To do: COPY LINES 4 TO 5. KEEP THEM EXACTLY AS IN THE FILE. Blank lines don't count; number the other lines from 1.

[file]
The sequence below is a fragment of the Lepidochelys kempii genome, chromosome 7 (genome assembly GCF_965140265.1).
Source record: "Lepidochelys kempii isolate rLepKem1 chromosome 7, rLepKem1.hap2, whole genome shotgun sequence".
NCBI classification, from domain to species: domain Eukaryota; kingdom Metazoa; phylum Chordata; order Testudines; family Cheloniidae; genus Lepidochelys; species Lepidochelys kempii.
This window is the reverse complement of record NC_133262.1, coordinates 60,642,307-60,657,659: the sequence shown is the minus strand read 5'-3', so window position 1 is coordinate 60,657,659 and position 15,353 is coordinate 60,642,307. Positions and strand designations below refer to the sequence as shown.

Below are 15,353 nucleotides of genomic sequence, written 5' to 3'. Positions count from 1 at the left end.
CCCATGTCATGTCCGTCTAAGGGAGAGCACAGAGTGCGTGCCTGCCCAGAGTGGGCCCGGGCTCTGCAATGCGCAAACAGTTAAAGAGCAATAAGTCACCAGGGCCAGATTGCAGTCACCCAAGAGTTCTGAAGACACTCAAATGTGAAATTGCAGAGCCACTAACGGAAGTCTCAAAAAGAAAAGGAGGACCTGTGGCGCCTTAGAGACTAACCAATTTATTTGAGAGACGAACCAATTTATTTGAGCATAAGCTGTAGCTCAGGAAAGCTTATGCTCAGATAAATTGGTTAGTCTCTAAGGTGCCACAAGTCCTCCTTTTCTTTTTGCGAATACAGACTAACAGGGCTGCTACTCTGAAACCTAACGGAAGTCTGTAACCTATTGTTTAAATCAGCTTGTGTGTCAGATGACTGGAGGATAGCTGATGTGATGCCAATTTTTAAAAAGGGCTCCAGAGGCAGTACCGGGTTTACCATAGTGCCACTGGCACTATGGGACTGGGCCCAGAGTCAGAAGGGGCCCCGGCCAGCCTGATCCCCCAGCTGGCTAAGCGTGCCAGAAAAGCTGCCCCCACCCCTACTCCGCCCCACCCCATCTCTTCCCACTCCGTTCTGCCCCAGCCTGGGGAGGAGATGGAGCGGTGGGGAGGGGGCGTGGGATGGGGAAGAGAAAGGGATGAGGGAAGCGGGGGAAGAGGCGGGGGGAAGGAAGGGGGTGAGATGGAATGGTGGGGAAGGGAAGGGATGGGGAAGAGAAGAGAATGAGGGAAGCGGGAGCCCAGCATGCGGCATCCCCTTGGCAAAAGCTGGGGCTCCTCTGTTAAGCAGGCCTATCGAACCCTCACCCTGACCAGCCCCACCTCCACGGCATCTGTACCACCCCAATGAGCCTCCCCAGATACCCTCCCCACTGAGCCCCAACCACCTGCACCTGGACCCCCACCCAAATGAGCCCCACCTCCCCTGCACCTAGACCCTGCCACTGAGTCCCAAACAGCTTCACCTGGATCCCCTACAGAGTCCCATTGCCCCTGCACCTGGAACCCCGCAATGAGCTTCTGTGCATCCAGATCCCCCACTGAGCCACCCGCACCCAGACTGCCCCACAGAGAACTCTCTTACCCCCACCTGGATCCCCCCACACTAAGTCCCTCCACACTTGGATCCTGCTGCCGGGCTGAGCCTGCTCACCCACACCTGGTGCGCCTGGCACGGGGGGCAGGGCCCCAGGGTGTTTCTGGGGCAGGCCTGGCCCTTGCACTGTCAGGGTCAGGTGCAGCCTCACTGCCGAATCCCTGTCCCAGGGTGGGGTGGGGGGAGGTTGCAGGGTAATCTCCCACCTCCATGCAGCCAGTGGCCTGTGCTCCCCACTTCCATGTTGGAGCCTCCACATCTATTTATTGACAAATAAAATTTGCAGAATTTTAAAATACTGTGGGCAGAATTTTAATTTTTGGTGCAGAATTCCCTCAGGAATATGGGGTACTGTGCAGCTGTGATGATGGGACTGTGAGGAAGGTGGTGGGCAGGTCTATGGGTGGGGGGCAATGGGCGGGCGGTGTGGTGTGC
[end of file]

This window is the reverse complement of record NC_133262.1, coordinates 60,642,307-60,657,659: the sequence shown is the minus strand read 5'-3', so window position 1 is coordinate 60,657,659 and position 15,353 is coordinate 60,642,307. Positions and strand designations below refer to the sequence as shown.

Below are 15,353 nucleotides of genomic sequence, written 5' to 3'. Positions count from 1 at the left end.